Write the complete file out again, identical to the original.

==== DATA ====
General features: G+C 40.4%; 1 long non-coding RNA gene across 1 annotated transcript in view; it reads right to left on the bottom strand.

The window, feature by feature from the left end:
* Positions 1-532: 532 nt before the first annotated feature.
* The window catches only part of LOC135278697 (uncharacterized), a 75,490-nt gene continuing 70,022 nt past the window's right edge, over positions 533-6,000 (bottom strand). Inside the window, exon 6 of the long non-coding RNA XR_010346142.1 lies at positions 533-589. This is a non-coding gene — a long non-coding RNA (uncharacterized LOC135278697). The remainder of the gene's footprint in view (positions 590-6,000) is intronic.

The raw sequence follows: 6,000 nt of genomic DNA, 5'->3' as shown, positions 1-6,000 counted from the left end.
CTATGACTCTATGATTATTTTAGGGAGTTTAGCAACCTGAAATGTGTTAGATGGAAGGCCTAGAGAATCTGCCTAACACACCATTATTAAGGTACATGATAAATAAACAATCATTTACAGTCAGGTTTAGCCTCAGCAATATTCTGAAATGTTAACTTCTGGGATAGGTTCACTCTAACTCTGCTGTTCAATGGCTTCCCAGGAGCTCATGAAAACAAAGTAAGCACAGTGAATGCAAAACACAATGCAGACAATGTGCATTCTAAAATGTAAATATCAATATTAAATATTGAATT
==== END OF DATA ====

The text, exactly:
General features: G+C 40.4%; 1 long non-coding RNA gene across 1 annotated transcript in view; it reads right to left on the bottom strand.

The window, feature by feature from the left end:
* Positions 1-532: 532 nt before the first annotated feature.
* The window catches only part of LOC135278697 (uncharacterized), a 75,490-nt gene continuing 70,022 nt past the window's right edge, over positions 533-6,000 (bottom strand). Inside the window, exon 6 of the long non-coding RNA XR_010346142.1 lies at positions 533-589. This is a non-coding gene — a long non-coding RNA (uncharacterized LOC135278697). The remainder of the gene's footprint in view (positions 590-6,000) is intronic.

The raw sequence follows: 6,000 nt of genomic DNA, 5'->3' as shown, positions 1-6,000 counted from the left end.
CTATGACTCTATGATTATTTTAGGGAGTTTAGCAACCTGAAATGTGTTAGATGGAAGGCCTAGAGAATCTGCCTAACACACCATTATTAAGGTACATGATAAATAAACAATCATTTACAGTCAGGTTTAGCCTCAGCAATATTCTGAAATGTTAACTTCTGGGATAGGTTCACTCTAACTCTGCTGTTCAATGGCTTCCCAGGAGCTCATGAAAACAAAGTAAGCACAGTGAATGCAAAACACAATGCAGACAATGTGCATTCTAAAATGTAAATATCAATATTAAATATTGAATT